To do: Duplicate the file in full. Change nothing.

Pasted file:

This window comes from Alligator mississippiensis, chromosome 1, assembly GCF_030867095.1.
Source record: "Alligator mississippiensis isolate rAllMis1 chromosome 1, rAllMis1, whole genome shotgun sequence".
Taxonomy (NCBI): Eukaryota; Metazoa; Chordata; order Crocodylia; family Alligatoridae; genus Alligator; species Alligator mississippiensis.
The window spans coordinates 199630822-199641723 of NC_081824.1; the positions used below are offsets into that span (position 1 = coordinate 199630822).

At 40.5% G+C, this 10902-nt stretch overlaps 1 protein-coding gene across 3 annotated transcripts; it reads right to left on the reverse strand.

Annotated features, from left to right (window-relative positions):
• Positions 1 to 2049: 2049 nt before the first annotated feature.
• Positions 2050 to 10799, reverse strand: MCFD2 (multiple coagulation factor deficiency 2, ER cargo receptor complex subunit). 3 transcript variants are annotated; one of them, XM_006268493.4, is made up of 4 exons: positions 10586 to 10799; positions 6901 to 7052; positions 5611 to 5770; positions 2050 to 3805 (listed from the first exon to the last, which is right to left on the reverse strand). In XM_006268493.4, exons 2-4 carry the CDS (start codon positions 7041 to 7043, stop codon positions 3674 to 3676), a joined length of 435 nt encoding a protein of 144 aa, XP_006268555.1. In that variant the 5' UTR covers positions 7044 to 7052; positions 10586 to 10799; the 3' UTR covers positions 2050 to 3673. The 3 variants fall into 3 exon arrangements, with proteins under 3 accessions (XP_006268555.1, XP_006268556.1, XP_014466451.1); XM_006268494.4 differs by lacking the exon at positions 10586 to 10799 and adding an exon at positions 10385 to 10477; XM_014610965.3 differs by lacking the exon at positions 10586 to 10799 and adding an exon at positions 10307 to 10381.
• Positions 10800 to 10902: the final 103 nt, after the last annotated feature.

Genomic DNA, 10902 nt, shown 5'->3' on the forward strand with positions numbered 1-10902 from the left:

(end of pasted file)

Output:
This window comes from Alligator mississippiensis, chromosome 1, assembly GCF_030867095.1.
Source record: "Alligator mississippiensis isolate rAllMis1 chromosome 1, rAllMis1, whole genome shotgun sequence".
Taxonomy (NCBI): Eukaryota; Metazoa; Chordata; order Crocodylia; family Alligatoridae; genus Alligator; species Alligator mississippiensis.
The window spans coordinates 199630822-199641723 of NC_081824.1; the positions used below are offsets into that span (position 1 = coordinate 199630822).

At 40.5% G+C, this 10902-nt stretch overlaps 1 protein-coding gene across 3 annotated transcripts; it reads right to left on the reverse strand.

Annotated features, from left to right (window-relative positions):
• Positions 1 to 2049: 2049 nt before the first annotated feature.
• Positions 2050 to 10799, reverse strand: MCFD2 (multiple coagulation factor deficiency 2, ER cargo receptor complex subunit). 3 transcript variants are annotated; one of them, XM_006268493.4, is made up of 4 exons: positions 10586 to 10799; positions 6901 to 7052; positions 5611 to 5770; positions 2050 to 3805 (listed from the first exon to the last, which is right to left on the reverse strand). In XM_006268493.4, exons 2-4 carry the CDS (start codon positions 7041 to 7043, stop codon positions 3674 to 3676), a joined length of 435 nt encoding a protein of 144 aa, XP_006268555.1. In that variant the 5' UTR covers positions 7044 to 7052; positions 10586 to 10799; the 3' UTR covers positions 2050 to 3673. The 3 variants fall into 3 exon arrangements, with proteins under 3 accessions (XP_006268555.1, XP_006268556.1, XP_014466451.1); XM_006268494.4 differs by lacking the exon at positions 10586 to 10799 and adding an exon at positions 10385 to 10477; XM_014610965.3 differs by lacking the exon at positions 10586 to 10799 and adding an exon at positions 10307 to 10381.
• Positions 10800 to 10902: the final 103 nt, after the last annotated feature.

Genomic DNA, 10902 nt, shown 5'->3' on the forward strand with positions numbered 1-10902 from the left: